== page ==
I used to think like that until somebody's comment put it into perspective. The average worker's screw-up can cost the company X dollars. The average CEO's screw-up can cost the company a thousand times that, can tank the company. I find it reasonable that people be paid to do their jobs without mistake in proportion with the responsibility they bear - paying for risk rather than achievement. However, I also think that by this standard, military officers and commanders should be much much more highly paid.

about 6 months ago
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Computer Geeks As Loners? Data Says Otherwise

laddiebuck Re:This doesn't mean they're not loners. (158 comments)

IDK, maybe it's just that I work at a mature company, but all but 1-2 of the tech geeks I know are happily married. Just comparing the marriages of my technical vs ops-type coworkers it's clear that the technical ones have an edge. That's data; for the money, my speculative opinion is that geeks select pretty hard on their relationships, and work hard to make them perfect and take joy in every little thing, as with so many other things in life. It fits with their personality. Second, they don't tend to have mid-life crises as their life satisfaction tends to go only upward from about their mid-twenties. And finally, many of them value stability and what's working great over chasing some unrealizable ideal. And you know what else? The extroverted geeks tend to have great single lives before their relationship. The only thing is that the single life for introverted geeks kind of sucks, because they never develop a rich enough social life.

about 6 months ago
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A Dedicated Shell For Git Commands

laddiebuck Re:Mark as duplicated (96 comments)

Not to mention, git-sh seems far more useful (succinct, and doesn't use any weird syntax) than this one.

about 7 months ago
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Elementary OS 0.2 "Luna" Released

laddiebuck Re:why (117 comments)

My company mandated use of the installed OS on our macbooks, so I've had to run OS X instead of Linux these last 2-3 years. No terminal program I've tried other than xterm seems to be able to support double-click to select, right-click to extend, middle-click to paste. Most support the first and third only. This is so basic if you've used an xterm any amount of time. Focus follows mouse is not supported by most tools either. If you install xterm/xquartz, the fonts are crappy on retina displays, and x didn't play well with spaces. You also can't reserve an area of the screen (I used to reserve the bottom 100-200 pixels on my linux desktop and extend only my xterm there so I could keep an eye on logs and processes while running a browser). Finally, there is no window switching, only app switching, and window switching in between app windows. All told the OS X desktop is a mess, especially if you've ever really productively used an xterm.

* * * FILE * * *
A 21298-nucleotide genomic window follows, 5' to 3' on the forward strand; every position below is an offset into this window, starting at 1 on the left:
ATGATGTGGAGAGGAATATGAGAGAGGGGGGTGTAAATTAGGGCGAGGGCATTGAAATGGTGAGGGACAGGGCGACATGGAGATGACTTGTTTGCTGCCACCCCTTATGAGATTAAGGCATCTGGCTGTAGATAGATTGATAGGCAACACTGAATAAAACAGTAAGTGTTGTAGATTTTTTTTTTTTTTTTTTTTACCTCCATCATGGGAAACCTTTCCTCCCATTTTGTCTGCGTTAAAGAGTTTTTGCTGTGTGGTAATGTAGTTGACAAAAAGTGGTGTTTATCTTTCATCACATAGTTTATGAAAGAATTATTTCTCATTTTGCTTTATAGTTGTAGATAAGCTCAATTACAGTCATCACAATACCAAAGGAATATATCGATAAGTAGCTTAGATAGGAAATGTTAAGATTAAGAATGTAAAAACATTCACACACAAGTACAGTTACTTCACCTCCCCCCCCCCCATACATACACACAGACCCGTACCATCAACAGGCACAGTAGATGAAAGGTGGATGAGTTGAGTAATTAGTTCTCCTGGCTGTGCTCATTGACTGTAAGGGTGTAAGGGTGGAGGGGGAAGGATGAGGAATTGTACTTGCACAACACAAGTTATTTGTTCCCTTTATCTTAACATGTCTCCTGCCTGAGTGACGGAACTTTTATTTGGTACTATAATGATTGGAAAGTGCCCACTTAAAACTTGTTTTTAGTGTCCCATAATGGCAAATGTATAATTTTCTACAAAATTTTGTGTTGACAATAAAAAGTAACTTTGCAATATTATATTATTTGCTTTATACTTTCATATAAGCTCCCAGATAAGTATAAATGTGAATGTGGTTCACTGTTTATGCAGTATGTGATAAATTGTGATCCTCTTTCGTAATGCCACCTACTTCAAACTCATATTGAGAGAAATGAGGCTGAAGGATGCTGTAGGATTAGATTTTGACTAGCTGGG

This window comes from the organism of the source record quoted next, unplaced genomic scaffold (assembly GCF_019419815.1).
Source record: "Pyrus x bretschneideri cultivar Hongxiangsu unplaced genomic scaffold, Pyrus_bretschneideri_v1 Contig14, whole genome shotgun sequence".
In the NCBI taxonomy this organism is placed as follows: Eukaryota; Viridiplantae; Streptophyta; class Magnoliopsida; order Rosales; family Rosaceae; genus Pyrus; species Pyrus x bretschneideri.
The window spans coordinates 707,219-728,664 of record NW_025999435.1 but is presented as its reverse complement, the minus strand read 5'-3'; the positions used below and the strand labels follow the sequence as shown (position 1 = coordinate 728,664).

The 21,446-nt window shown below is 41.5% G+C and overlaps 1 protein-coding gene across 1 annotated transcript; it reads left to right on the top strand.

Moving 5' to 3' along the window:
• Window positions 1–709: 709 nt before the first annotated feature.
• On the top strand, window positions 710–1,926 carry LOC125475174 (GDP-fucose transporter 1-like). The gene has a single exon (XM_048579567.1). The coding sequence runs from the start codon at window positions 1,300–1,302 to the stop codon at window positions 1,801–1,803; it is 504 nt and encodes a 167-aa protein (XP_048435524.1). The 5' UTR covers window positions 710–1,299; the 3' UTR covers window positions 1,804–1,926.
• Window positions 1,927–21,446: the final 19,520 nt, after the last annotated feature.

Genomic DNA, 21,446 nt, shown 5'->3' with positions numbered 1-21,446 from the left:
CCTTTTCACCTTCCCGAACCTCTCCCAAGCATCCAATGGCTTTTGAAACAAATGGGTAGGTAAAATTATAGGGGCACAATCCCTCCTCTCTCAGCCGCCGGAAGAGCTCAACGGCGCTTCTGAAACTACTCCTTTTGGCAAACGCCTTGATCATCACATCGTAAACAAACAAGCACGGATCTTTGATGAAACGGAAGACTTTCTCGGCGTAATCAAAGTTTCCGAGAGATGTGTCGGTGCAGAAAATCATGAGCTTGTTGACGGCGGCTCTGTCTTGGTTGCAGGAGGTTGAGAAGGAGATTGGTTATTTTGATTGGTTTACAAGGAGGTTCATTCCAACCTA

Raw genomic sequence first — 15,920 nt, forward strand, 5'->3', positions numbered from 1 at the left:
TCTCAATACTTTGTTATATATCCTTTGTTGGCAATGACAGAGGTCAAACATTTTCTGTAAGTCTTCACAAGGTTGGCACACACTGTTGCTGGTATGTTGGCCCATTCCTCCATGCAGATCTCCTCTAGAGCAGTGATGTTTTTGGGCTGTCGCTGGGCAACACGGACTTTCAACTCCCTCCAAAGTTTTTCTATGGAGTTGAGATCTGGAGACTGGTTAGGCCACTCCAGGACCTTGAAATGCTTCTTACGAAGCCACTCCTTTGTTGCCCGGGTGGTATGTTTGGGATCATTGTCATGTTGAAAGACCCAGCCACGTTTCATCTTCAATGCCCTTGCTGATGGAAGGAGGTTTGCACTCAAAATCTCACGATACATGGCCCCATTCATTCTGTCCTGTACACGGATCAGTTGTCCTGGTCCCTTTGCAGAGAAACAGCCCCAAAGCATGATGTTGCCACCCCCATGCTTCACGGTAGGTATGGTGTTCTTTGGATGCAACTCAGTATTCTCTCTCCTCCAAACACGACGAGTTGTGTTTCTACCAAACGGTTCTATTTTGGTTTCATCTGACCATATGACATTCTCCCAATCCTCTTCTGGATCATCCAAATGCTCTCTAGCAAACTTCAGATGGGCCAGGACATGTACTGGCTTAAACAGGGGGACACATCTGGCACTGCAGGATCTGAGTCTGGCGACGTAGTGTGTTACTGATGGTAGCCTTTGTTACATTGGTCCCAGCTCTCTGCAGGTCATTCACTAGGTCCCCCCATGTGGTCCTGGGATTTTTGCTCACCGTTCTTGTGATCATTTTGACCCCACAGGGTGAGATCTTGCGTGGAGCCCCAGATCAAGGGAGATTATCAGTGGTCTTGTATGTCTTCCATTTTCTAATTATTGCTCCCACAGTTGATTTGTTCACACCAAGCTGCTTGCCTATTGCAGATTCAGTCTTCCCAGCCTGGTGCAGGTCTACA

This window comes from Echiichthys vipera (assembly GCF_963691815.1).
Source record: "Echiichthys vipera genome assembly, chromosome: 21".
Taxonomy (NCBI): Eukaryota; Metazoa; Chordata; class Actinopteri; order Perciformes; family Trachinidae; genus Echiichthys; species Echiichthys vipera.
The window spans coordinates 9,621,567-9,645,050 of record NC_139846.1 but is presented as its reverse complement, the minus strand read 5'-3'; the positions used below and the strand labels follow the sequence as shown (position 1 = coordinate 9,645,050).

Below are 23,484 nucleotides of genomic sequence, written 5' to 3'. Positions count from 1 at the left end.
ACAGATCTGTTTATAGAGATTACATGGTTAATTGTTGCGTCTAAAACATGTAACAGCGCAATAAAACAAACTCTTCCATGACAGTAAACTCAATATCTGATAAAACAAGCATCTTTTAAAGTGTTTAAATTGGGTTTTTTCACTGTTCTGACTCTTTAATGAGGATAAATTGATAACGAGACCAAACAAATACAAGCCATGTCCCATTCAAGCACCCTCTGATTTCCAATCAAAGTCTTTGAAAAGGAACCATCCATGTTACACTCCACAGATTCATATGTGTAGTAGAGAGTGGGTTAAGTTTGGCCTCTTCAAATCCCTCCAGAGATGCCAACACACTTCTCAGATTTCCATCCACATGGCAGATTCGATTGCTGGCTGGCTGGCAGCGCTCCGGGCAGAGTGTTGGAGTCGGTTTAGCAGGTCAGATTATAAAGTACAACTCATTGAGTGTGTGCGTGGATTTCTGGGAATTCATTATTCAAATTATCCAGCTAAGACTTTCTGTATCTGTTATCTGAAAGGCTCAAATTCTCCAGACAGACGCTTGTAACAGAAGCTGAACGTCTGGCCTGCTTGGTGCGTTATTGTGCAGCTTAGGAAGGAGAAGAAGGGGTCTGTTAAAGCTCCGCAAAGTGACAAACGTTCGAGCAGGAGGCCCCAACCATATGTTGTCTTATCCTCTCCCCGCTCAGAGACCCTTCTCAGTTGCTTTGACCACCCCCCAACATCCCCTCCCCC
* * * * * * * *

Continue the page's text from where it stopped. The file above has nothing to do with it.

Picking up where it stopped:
These things are daily annoyances, and I hate them so much. Even Windows (well, I haven't used 7) used to be better. For some reason though, only Linux desktops get all of these things right -- effortlessly. The crap they don't get right is bells and whistles I never ever use and just get in my way. Linux on the desktop has been complete and effortless for me since around 2007 - previously I recall wifi problems and such, but since then it's been fine. Everything else has blown massively.

1 year,16 days
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First California AMBER Alert Shows AT&T's Emergency Alerts Are a Mess

laddiebuck Re:poor implementation has little to do with AT&am (380 comments)

Sure, you're modded as insightful because we love to think of all federal government initiatives as security theatre. But this article cites no actual statistics to the contrary. Its entire premise seems to be that child abduction is rare, and law enforcement often can't get an alert out within three hours, therefore "probably" the system is useless. Seriously, it cites no actual numbers as to the effectiveness of the system, and uses the word "probably" and pure rhetoric (i.e. bullshit) a lot. If the same article was changed around so that the author appeared to be a law enforcement spokesman and the conclusions were just reversed, we'd all be picking it apart as bullshit.

Everyone already knew this system was being rolled out for an extremely rare type of crime. Society decided (yes, it did, that's why the media hype launched this in the first place) that the crime was bad enough that no matter how rare, we wanted a system to help mitigate it. Yes, society can be emotional like that, but that is no reason in itself to condemn the system. I want to see actual numbers, not bullshit opinion pieces.